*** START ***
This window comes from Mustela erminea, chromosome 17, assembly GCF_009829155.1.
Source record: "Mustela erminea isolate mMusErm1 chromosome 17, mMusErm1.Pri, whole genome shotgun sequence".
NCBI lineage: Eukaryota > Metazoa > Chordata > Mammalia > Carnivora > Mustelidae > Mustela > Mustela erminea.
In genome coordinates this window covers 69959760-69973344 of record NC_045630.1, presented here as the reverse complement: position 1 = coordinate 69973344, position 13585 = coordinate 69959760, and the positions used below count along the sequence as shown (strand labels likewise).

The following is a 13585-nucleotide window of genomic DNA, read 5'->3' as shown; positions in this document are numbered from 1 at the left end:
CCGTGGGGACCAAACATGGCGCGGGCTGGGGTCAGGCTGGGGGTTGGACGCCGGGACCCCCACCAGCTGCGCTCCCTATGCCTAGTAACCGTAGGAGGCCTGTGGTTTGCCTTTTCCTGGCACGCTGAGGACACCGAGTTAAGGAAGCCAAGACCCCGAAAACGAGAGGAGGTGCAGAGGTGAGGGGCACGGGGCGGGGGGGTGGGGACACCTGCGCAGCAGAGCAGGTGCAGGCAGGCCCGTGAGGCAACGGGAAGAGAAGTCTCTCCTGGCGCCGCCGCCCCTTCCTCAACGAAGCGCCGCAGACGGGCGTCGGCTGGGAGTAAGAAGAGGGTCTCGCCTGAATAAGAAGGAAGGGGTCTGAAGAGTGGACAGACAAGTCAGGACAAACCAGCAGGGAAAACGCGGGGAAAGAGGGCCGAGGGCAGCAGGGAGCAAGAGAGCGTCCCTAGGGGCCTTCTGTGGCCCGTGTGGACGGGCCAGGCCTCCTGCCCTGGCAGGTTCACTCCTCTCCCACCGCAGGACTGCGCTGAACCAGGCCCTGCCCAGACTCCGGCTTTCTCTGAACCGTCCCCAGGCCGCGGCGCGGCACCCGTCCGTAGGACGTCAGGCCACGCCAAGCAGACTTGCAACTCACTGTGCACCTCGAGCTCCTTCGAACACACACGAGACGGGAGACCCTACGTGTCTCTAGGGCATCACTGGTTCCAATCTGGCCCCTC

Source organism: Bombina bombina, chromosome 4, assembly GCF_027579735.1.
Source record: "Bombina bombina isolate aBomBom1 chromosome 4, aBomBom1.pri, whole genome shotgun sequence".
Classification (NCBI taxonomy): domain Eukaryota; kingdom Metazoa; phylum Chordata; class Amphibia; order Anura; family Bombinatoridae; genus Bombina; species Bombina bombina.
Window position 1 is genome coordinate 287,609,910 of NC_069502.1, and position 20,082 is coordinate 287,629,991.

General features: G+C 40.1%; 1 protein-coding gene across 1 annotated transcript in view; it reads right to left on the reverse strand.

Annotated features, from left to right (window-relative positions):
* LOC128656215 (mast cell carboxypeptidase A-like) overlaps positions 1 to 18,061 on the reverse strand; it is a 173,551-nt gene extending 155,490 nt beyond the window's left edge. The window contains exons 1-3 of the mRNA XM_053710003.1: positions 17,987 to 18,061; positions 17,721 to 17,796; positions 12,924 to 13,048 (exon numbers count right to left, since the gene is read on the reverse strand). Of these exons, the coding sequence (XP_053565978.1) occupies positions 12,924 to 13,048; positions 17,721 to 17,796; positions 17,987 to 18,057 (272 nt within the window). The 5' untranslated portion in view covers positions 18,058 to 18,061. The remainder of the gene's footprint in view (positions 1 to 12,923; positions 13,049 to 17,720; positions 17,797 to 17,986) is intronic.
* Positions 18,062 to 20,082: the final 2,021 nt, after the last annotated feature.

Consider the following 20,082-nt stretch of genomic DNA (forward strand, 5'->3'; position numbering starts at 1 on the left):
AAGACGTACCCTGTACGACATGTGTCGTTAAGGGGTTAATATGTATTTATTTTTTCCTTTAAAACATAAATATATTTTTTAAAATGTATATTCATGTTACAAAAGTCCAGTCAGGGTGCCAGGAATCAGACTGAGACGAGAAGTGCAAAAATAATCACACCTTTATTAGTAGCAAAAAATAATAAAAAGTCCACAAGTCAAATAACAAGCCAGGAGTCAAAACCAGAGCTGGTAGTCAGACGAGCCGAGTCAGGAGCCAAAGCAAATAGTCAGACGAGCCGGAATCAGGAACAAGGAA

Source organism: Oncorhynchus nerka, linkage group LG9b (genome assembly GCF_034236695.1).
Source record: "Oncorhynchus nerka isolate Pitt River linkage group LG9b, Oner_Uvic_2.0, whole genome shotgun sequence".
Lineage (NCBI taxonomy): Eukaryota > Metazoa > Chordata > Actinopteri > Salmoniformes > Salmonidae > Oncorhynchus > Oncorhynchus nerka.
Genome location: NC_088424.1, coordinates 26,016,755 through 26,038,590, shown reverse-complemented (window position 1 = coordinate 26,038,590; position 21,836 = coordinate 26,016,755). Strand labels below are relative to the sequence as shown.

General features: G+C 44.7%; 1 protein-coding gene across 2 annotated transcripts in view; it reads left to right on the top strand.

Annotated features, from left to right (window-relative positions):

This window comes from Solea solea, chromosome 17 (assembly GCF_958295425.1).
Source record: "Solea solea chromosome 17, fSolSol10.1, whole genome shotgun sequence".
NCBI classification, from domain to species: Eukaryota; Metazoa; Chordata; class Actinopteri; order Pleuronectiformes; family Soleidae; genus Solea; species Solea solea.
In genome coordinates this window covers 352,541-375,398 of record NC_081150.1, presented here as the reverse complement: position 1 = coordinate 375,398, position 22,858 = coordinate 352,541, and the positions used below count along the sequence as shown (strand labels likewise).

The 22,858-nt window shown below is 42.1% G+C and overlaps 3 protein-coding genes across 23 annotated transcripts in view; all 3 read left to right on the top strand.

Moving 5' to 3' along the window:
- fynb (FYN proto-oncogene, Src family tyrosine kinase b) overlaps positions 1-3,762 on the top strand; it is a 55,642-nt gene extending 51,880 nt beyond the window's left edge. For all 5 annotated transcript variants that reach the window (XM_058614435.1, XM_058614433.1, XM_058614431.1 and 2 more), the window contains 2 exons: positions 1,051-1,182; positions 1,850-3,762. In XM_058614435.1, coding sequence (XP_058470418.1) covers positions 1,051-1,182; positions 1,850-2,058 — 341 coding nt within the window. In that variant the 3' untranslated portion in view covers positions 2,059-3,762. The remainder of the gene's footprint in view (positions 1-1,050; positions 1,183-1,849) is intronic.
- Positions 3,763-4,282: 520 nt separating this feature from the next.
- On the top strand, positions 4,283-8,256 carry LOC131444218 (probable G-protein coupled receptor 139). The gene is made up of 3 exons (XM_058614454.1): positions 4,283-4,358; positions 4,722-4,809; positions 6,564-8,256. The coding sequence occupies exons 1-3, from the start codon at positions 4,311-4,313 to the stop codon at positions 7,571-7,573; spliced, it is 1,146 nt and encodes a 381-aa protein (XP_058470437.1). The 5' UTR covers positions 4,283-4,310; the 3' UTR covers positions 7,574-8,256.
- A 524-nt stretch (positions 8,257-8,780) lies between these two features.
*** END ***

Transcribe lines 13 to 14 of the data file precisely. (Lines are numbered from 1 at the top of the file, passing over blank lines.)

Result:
* LOC128656215 (mast cell carboxypeptidase A-like) overlaps positions 1 to 18,061 on the reverse strand; it is a 173,551-nt gene extending 155,490 nt beyond the window's left edge. The window contains exons 1-3 of the mRNA XM_053710003.1: positions 17,987 to 18,061; positions 17,721 to 17,796; positions 12,924 to 13,048 (exon numbers count right to left, since the gene is read on the reverse strand). Of these exons, the coding sequence (XP_053565978.1) occupies positions 12,924 to 13,048; positions 17,721 to 17,796; positions 17,987 to 18,057 (272 nt within the window). The 5' untranslated portion in view covers positions 18,058 to 18,061. The remainder of the gene's footprint in view (positions 1 to 12,923; positions 13,049 to 17,720; positions 17,797 to 17,986) is intronic.
* Positions 18,062 to 20,082: the final 2,021 nt, after the last annotated feature.